In my former book, Theophilus, I wrote about all that Jesus began to do and to teach until the day he was taken up to heaven, after giving instructions through the Holy Spirit to the apostles he had chosen. After his suffering, he presented himself to them and gave many convincing proofs that he was alive. He appeared to them over a period of forty days and spoke about the kingdom of God. On one occasion, while he was eating with them, he gave them this command: “Do not leave Jerusalem, but wait for the gift my Father promised, which you have heard me speak about. For John baptized with water, but in a few days you will be baptized with the Holy Spirit.”
- Acts 1:1-5
For what I received I passed on to you as of first importance: that Christ died for our sins according to the Scriptures, that he was buried, that he was raised on the third day according to the Scriptures, and that he appeared to Cephas, and then to the Twelve. After that, he appeared to more than five hundred of the brothers and sisters at the same time, most of whom are still living, though some have fallen asleep. Then he appeared to James, then to all the apostles, and last of all he appeared to me also, as to one abnormally born.
- 1 Corinthians 15:3-8
“With a frequency that is amazing, the Bible affirms the fact of the bodily resurrection of Christ. Perhaps the most direct of all its statements is Luke’s account in the book of Acts, where he reports, ‘To whom also he shewed himself alive after his passion by many infallible proofs, being seen of them forty days’ (Acts 1:3). What are we going to do with these ‘many infallible proofs’? Someone asked my colleague George Beverly Shea how much he knew about God. He said, ‘I don’t know much, but what I do know has changed my life.’ We may not be able to take all of this evidence into a scientific laboratory and prove it; but, if we accept any fact of history, we must accept the fact that Jesus Christ rose from the dead.”
- Billy Graham, Day by Day with Billy Graham, devotion for 13 August
I could have also quoted Lee Strobel. Strobel, being a former investigative journalist sought to discredit the Christian faith that his wife had accepted after they were married for some time. He was convinced that he could prove her wrong, but in the end, he accepted Jesus as his Savior. As an investigative journalist, he pointed to two things that kept bothering him. While many poke at the Gospels that disagree with one another, Strobel took solace in that there was disagreement in the eyewitness reports. If one Gospel says that one blind man received his sight on the road from Jericho to Jerusalem and another Gospel says that there were two blind men (the third saying one and giving the one a name), then Strobel knowing that no two eyewitnesses are going to agree on every detail, he knew these were eyewitness accounts. If they all said the exact same thing in every story, then Strobel would think that Matthew, Mark, and Luke got together and colluded to form one story.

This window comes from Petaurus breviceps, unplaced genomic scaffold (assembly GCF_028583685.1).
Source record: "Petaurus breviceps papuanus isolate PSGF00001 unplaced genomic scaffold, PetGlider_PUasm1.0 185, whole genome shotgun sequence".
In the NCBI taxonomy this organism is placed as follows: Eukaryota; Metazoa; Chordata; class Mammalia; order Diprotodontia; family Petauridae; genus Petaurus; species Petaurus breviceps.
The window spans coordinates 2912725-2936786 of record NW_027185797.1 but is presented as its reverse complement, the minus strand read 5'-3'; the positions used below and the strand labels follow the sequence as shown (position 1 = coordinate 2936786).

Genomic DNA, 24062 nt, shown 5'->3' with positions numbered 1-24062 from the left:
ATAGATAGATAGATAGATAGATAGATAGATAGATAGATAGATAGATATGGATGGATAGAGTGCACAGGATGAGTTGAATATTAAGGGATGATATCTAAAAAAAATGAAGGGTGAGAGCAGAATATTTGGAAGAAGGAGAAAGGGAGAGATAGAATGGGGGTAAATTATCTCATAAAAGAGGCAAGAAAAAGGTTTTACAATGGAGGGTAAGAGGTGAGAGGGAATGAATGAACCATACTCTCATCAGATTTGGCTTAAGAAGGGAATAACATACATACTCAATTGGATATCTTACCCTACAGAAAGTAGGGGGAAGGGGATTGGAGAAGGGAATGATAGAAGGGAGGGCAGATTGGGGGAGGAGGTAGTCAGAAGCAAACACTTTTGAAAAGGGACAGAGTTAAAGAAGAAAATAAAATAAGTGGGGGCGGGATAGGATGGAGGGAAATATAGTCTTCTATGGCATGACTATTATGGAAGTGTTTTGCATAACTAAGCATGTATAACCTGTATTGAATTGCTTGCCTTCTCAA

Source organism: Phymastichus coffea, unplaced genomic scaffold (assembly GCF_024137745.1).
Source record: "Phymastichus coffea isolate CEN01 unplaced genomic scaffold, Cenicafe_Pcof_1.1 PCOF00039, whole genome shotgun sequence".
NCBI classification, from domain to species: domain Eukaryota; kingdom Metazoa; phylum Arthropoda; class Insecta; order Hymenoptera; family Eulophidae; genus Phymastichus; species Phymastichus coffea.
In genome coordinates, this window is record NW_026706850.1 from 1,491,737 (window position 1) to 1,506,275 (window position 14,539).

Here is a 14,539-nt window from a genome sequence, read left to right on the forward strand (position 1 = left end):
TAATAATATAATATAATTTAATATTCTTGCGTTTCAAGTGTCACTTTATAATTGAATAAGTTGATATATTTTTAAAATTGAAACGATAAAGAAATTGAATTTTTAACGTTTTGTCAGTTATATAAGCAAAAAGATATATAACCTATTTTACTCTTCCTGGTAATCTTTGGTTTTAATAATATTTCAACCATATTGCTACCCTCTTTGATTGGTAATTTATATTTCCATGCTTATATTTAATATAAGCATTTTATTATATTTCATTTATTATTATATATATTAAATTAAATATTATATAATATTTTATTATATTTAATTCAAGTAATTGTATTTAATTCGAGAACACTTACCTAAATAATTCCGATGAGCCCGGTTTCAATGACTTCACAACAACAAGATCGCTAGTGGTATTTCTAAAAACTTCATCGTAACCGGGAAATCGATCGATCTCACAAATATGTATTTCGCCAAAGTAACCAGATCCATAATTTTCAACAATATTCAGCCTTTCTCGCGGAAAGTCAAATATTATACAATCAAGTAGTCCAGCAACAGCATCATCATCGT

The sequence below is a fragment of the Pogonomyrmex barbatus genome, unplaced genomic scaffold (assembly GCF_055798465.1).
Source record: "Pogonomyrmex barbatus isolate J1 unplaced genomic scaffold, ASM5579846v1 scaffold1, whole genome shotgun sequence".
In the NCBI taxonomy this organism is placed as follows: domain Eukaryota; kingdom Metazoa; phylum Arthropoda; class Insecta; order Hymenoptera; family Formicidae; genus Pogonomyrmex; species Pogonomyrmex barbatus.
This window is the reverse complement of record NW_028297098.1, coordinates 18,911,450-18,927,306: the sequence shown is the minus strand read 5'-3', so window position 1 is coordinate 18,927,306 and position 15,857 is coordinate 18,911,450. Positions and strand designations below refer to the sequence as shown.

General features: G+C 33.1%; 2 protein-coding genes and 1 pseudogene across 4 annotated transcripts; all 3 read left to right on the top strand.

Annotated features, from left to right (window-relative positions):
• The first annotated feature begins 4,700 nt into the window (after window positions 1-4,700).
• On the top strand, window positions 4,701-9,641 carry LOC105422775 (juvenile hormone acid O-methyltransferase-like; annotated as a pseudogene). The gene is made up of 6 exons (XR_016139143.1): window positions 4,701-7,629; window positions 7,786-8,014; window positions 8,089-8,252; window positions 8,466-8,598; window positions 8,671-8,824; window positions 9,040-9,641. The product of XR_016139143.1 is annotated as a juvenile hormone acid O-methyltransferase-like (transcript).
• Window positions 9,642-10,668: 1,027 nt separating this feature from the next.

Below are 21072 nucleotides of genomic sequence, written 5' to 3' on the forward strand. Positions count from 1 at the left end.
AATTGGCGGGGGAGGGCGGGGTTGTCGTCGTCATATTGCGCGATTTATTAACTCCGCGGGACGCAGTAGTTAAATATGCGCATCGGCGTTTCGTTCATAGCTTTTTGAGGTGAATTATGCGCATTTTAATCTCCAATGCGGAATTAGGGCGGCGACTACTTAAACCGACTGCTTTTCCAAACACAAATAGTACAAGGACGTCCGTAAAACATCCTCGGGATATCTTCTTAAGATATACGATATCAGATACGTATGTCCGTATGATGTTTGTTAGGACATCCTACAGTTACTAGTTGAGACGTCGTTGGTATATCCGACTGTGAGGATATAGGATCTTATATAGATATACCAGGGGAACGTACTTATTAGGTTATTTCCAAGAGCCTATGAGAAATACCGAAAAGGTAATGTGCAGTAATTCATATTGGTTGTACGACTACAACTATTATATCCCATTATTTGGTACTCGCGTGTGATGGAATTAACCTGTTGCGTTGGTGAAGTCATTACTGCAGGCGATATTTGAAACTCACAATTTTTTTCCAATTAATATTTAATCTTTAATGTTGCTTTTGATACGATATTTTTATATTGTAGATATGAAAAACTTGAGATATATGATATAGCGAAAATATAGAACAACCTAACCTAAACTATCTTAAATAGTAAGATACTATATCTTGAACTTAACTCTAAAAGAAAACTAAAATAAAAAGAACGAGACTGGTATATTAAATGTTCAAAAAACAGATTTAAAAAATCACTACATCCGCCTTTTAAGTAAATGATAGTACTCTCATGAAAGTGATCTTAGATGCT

The other point Strobel made was that all the Apostles died as martyrs. Any of them could have avoided death by simply stating that the Apostles made up the story about the resurrection. None recanted their story. But when we read 1 Corinthians 15, 500 people saw Jesus, a ballpark number, but many were still alive when Paul wrote 1 Corinthians, and no one wrote a message saying that they might have been mistaken, so make that 499.
What were these convincing proofs, as stated in the NIV and most other English translations? It is the King James that states “infallible,” along with the Amplified Bible. We will never know, but we can be confident that some of those 500 mentioned in 1 Corinthians 15 were among the eyewitnesses that Luke interviewed before writing the book of Acts. We kind of get the idea from what Paul said in 1 Corinthians 15 that Jesus could have appeared at an amphitheater where there were 500 people gathered. Luke’s “many infallible or convincing proofs” sounds like a lot of witnesses in a lot of different settings. Could it not be both? With the accounts in the Gospels, you have Jesus walking with disciples and then breaking bread. You have Jesus cooking fish over a fire on the shores of the Sea of Galilee. And you have Jesus appearing in the middle of a room with the doors locked, yet He was not a ghost. He had substance. You could touch His wounds.
Whatever your interpretation of these verses is, we know that the Bible is true, and we know that the resurrection of Jesus occurred, or the eyewitnesses would have denied it and Christianity would have fizzled. And today, there would be no talk of the subject.
Soli Deo Gloria. Only to God be the Glory.
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